Mark and Sue Adams answer your most frequently asked questions on growing and caring for tomato plants.
How are Heirloom, Hybrid and Grafted Tomatoes Different?
An heirloom tomato is a tomato variety that is more than 50 years old. The seeds have been passed down from generation to generation. When you save the seeds from your heirloom tomato and plant them you will get the same tomato again. These tomatoes tend to be “ugly”, but flavorful.
A hybrid tomato is bred by crossing varieties. These tomatoes are designed to be more disease resistant and yield higher amounts of fruit. Saving seeds from a hybrid tomato and then planting them will not necessarily give you the same tomato plant. Hybrid tomato plants will yield a more uniform fruit with improved traits.
A grafted tomato is a combination of two tomato varieties—one for its outstanding flavor, for example, combined with a specialized hybrid rootstock grown specifically for its vigor and disease resistance, creating a super tomato for the home gardener.
When Do Tomatoes Set Fruit?
The smaller the tomato, the earlier it will bear fruit. Tags will tell if a tomato is early, mid- season or late by it’s DTM (Date To Maturity). The DTM is the amount of days from when the seedling is transplanted outside to the date of the first appearance of mature fruit.
What Is the Difference Between Determinate and Indeterminate Varieties?
Determinate varieties, many also called “bush,” are varieties that are bred to grow to a compact height, approximately 4 feet. The plants stop growing when fruit sets on the terminal or top bud, ripen all their crop at or near the same time (usually over a two week period), and then die.
Indeterminate varieties are also called “vining” tomatoes. The plants grow and produce fruit until killed by frost and can reach heights of six feet (or more). They will bloom, set new fruit and ripen fruit throughout the growing season.
Keeping Your Tomato Plants Healthy:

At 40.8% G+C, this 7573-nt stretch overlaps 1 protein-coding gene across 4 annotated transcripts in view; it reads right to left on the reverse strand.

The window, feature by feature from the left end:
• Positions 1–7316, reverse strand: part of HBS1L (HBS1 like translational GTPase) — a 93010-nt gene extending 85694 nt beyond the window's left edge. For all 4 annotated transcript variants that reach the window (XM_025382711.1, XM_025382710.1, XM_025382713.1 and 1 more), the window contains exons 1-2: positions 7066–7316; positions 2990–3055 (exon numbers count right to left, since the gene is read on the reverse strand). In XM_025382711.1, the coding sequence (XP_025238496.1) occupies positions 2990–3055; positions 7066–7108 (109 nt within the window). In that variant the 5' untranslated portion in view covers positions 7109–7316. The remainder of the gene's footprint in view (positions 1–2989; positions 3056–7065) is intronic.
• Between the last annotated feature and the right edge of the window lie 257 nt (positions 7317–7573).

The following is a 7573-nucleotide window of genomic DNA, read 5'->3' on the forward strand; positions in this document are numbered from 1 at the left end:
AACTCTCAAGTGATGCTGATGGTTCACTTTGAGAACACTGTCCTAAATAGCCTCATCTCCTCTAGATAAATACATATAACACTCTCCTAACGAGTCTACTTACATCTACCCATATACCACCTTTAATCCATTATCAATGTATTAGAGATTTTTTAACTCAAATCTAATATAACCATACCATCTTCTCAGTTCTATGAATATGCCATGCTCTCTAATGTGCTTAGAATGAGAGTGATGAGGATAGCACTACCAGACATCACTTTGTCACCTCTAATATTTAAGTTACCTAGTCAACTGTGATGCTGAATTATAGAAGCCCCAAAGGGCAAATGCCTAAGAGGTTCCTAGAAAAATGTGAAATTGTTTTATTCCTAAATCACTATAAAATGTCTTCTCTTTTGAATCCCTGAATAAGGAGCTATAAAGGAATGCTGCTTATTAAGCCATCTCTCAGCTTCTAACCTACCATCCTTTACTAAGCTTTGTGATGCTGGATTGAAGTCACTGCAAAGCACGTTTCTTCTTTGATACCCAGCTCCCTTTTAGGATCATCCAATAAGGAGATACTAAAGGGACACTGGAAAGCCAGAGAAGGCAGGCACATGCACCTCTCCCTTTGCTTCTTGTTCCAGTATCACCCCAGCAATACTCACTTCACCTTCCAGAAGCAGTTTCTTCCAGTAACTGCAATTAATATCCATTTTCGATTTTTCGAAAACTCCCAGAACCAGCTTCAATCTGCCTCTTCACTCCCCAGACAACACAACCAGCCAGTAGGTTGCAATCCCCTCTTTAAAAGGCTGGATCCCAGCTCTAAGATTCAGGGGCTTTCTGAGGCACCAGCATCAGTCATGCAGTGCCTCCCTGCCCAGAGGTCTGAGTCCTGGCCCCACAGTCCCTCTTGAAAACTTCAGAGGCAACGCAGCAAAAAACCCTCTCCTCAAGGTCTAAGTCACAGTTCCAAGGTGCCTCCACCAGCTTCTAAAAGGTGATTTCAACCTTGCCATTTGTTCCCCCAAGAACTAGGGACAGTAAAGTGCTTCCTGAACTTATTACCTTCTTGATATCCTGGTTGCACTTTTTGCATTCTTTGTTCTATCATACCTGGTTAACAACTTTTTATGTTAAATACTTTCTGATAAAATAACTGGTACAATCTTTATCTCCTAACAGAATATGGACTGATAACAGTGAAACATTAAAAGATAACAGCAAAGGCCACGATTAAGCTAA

- Water during dry spells and keep the plants well fed during the growing season.
- Mulching around the bottom of the plant will help lessen competition from weeds, retain moisture and provide a protective barrier that helps stop soil borne diseases from splashing up and onto the plants.
Mark Adams’ tomatoes (photo taken 6/29/14):
Tomato cages and stakes help to support your tomato plants:
Grafted tomato “Brandywine”:
Tomato Challenges & Solutions:
Cracking: Typically seen when tomatoes are receiving too much moisture and nutrients. The solution is easy: Cut back on watering and nutrients.
Fruits have dry, dark areas near the ends: Caused by dry, hot, or fluctuating moisture conditions. Solution: Keep plants well-watered during dry conditions and make sure they’re watered consistently.
Tomato Horn Worms: Horn worms must be removed from the plants and killed. If you see a tomato horn worm with eggs on it, leave it alone. A helpful (parasitic) wasp has visited your plant and laid its eggs and will get rid of the horn worms for you!
Blight (old leaves have brown or black spots): To prevent: Spray with copper before this happens, in early July, before the tomatoes are ready to eat, when the fruits are about the size of a nickel.
Blossom End Rot: Caused by a calcium deficiency. Solution: Use a liquid calcium solution, or try adding old eggshells to the soil around the plants. Crushing the eggshells helps them break down more quickly.